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Rain is so inaccessible!

Jemma Brown | 14:47 UK time, Saturday, 1 December 2007

It’s true it really is! See today has highlighted all the issues I have with the wet stuff, its been raining pretty much all day; ranging from thin drizzle that’s slightly pathetic but still manages to soak you right through, to really heavy fat rain that’s just pelts down on you.

Lets start with the blatantly obvious, everything is wet therefore slippery for someone with a condition that affects there balance the chances of falling over are very high. What’s worse still is that if you fall over in the rain not only do you get the standard ‘ouch that hurt’ (or expletive) but you also get the ‘great now I’m soaking wet’ effect. There are also more outside risks; manhole covers are very slippery when wet.
The thing is the slippery-ness does not just apply to being outside on pavements for example, when you go inside everything’s slippy too, or your footwear is wet and slippy, thus again increasing the risk of falling over in the dry!

Then there is the whole rain on glasses issue, not a good mix especially if you are already partially sighted. furthermore when you get out of the wet the glasses are not only covered in rain but then steam up.

In desperate attempts not to get soaked through one chooses to wear a sufficiently waterproof hooded coat. In the attempts to stay relatively dry this causes another issue, when wearing a hood it is very difficult to hear traffic and it significantly reduces the already somewhat sketchy field of vision.

Then there’s the waterproof footwear issue, the problems with this particular coping strategy start early on while trying to purchase suitable walking boots. I will be the first to say I have VERY odd feet; this is due to my disability. My feet are very flat and very wide and for a woman very big (at least a UK size 9) add to that the fact that I have to wear supportive orthosoles inside my footwear of choice. It all makes finding walking boots very tricky!

As a long cane user there is also the ‘ewww my cane is soaking wet I don’t want to put that inside my bag now’ reaction when you reach your chosen destination. Using a long cane in the rain also has other issues, a wet hand usually equals a cold hand, other people would perhaps wear gloves in such circumstances but I myself find that wearing gloves reduces the tactile feedback of my cane to much, so I have to put up with a numb blue hand.

As a future guide dog owner there is also the smelly wet dog issue and the necessary towels required to dry said disgusting but still loved small pooch. It is also a fact of life that a dog will run in to the muddiest possible puddle when off the lead but cannot stand getting wet on the lead so rain usually equals a sulking miserable dog!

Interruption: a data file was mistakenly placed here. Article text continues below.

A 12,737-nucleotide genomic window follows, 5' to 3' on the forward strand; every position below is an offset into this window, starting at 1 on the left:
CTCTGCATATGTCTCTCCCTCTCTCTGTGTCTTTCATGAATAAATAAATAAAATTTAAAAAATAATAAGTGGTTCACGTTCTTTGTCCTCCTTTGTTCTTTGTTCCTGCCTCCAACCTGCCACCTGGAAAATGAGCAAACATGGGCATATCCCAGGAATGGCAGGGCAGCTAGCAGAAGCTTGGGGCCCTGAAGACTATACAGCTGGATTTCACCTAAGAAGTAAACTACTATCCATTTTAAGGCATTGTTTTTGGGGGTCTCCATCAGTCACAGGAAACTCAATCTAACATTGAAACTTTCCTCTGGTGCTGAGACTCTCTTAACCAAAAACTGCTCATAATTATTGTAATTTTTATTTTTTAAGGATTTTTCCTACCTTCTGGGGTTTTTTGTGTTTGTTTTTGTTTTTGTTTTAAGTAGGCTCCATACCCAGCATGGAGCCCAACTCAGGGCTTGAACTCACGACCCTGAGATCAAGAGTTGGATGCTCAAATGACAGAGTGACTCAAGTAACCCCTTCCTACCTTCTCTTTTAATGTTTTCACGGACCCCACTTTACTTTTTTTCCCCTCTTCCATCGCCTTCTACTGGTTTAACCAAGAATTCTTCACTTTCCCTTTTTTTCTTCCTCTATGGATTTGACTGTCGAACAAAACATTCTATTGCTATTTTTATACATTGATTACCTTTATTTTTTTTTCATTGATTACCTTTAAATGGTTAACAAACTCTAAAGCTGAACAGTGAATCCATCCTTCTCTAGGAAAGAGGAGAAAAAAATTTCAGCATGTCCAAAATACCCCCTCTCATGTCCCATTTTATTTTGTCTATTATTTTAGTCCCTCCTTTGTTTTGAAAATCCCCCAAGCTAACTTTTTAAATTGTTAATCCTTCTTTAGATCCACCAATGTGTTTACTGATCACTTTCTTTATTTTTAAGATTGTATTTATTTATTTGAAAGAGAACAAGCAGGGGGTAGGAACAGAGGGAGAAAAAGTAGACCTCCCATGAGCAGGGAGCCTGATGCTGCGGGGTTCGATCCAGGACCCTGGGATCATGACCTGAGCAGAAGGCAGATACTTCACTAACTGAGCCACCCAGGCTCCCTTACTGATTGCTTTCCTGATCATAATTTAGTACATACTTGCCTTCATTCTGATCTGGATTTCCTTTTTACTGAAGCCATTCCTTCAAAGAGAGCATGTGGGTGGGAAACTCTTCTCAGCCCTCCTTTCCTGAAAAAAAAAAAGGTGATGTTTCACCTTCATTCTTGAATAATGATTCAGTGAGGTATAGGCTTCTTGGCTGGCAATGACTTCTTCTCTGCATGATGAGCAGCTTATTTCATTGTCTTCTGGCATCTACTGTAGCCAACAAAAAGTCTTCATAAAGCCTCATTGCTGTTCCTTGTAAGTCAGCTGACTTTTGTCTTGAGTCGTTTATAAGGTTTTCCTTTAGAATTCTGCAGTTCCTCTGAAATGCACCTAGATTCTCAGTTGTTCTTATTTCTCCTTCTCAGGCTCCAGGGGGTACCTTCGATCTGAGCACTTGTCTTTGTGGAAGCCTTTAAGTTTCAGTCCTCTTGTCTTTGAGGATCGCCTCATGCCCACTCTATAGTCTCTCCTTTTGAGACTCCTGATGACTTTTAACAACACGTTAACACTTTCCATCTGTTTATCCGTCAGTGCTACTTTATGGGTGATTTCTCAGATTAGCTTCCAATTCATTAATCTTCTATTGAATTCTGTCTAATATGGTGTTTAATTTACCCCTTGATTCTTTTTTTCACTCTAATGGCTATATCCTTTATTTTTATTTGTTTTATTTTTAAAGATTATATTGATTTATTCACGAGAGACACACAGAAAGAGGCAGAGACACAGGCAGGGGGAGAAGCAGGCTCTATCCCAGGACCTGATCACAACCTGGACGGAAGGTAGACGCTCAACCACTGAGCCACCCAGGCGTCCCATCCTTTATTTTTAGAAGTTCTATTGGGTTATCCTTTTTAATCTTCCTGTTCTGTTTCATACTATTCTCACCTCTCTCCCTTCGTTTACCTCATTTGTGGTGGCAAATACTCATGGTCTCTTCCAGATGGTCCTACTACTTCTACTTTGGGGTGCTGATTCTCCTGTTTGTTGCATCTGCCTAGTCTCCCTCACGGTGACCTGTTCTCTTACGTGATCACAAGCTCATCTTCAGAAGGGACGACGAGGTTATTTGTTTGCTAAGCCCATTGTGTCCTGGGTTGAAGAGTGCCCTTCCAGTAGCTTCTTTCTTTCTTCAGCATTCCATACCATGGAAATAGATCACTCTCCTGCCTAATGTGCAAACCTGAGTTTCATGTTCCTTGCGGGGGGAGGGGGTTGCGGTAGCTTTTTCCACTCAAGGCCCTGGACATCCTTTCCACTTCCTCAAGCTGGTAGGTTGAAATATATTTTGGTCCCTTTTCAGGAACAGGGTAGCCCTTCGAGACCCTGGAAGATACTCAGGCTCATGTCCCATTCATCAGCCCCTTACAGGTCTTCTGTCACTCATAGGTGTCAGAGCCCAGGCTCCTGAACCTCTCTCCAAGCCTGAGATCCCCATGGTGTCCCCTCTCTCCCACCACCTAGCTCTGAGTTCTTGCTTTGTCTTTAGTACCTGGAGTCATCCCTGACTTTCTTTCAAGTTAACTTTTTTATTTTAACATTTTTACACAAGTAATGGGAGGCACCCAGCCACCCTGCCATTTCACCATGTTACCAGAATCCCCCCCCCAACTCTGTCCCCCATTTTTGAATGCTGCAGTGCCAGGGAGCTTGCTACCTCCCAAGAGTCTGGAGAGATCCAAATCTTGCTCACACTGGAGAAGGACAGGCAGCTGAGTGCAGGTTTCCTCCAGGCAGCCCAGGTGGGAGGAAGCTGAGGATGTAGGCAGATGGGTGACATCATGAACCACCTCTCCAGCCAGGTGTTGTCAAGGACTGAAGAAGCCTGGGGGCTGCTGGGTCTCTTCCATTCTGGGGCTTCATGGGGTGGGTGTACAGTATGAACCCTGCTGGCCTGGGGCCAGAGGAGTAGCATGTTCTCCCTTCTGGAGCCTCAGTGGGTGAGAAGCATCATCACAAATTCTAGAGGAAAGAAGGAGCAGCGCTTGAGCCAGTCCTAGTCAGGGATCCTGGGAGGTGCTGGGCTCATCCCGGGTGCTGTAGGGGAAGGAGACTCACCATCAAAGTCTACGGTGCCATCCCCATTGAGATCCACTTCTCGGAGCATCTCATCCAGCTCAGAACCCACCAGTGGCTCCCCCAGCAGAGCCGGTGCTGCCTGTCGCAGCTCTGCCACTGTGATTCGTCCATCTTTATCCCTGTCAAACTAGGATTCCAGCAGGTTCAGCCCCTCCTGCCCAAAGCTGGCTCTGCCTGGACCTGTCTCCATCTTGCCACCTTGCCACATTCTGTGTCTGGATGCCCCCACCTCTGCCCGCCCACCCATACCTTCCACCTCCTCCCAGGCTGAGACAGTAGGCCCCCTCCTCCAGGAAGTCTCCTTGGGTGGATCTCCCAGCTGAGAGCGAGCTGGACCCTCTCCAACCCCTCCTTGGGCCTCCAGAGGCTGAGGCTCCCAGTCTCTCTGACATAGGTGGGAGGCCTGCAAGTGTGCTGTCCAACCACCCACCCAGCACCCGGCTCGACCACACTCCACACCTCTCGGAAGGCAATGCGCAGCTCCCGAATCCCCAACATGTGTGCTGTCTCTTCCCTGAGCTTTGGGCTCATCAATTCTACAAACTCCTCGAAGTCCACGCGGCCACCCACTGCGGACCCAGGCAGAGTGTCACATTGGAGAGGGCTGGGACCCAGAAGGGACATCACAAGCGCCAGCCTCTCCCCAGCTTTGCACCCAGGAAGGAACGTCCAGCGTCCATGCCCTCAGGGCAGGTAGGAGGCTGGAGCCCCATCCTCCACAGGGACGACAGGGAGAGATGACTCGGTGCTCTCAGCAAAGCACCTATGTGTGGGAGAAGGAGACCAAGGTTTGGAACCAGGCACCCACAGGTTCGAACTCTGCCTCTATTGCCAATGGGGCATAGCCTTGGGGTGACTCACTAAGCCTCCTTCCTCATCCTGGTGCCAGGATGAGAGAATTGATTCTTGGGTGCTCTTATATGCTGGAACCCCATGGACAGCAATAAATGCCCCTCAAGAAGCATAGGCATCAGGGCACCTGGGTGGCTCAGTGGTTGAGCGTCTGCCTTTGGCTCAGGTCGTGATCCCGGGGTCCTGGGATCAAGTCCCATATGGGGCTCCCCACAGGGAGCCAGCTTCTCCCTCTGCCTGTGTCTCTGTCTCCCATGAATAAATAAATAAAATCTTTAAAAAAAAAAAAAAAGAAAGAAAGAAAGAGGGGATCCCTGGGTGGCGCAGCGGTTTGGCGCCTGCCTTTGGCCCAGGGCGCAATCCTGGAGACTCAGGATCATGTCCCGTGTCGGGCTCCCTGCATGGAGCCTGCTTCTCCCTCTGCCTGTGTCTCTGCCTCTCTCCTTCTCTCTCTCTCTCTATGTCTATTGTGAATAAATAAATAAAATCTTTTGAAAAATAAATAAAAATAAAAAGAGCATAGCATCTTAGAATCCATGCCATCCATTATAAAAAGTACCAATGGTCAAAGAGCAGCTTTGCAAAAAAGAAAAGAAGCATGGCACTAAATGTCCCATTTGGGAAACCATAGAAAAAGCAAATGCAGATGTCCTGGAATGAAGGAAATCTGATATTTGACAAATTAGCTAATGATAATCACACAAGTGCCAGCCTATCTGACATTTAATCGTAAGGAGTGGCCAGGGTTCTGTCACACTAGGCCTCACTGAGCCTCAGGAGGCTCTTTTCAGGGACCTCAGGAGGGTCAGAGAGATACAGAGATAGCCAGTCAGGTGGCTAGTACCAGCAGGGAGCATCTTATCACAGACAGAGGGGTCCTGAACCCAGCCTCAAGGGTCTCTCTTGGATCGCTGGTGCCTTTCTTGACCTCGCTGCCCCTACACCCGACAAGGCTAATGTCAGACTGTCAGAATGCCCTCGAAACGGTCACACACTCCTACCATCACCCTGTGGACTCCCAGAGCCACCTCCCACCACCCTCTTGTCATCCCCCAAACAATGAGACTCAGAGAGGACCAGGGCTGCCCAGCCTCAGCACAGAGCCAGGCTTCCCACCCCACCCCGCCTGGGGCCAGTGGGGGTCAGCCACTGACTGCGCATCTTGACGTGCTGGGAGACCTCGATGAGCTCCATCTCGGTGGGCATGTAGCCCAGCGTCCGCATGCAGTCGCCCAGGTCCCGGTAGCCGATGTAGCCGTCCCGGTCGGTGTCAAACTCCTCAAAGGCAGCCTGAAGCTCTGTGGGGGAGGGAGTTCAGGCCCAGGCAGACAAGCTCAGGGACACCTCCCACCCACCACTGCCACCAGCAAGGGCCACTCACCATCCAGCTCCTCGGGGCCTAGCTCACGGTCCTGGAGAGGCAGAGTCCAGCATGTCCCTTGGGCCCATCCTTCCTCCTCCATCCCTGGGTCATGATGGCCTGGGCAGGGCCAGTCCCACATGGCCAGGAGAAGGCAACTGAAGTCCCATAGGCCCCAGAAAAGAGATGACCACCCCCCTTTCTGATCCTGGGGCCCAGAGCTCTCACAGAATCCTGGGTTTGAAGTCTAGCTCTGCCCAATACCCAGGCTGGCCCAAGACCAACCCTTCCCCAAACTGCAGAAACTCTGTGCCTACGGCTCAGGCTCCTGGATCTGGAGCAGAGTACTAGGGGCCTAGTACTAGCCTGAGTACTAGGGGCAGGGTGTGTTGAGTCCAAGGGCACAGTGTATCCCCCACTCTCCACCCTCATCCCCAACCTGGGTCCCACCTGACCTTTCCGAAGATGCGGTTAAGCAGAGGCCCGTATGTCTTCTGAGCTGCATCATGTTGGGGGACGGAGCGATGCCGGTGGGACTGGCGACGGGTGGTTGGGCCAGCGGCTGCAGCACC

Then there are even more issues when it finally stops raining, for example the sun comes out. I absolutely hate it when it has been raining and the sun comes out, I can’t see a thing! People that know me are usually completely shocked by my sudden blindness and I am frustrated when it takes me an eternity to travel what should be a 2 minute walk from the bus stop into college and popping up every lamppost on the way.

See rain, its disabling and it does not make reasonable adjustments to include disabled people who can’t drive, it makes our life harder.

It’s completely inaccessible and I am seriously considering taking up a case under the DDA!

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Comments

My vision is fully corrected with glasses (and my glasses aren't even that strong) but once when they were all rained up I almost pushed straight through a window believing it to be a glass door.

Rain is a nightmare for wheelchair users too. You get far wetter than walkies because your legs are at the right angle to catch every drop of rain that falls.

Plus being a manual wheelchair user there's the whole issue about not having a free hand with which to hold an umbrella.

I find it stupidly hard to push my chair in a rain. Then I end up using a stick when I shouldn't, and can end up on my behind like you do. No fun.

  • 3.
  • At 07:29 PM on 01 Dec 2007, Alison Fox wrote:

rain is better than sunshine for me
i am VI and the low angled sun of winter can be very difficult
personally i prefer overcast , dull days when it is not raining

The sort of days other people hate ,:)

On the other hand, several of my friends/family/work colleagues were skeptical about whether I was 'really ill' until they realised that I was ill whatever the weather: that I would collapse even if the ground was wet, muddy, icy or snowy; that I would stay sitting on a bench in the pouring rain because I genuinely couldn't stand up; that I would stagger in drenched and miserable despite having an umbrella with me, because I didn't have the hand-arm strength or stamina to hold said umbrella over my head... I think on the whole, precipitation did me a favour in being taken seriously.

Of course now that I'm post-diagnosis it would be nice if the rain could stop.

It's still raining!

  • 6.
  • At 05:34 PM on 07 Dec 2007, FourthBronteSister wrote:

No, rain definitely isn't disabled-friendly! I'm never particularly bothered about getting wet, but I do hate tottering anxiously along wet pavements, trying not to slip over. Cold, sunny weather is much nicer, I think.

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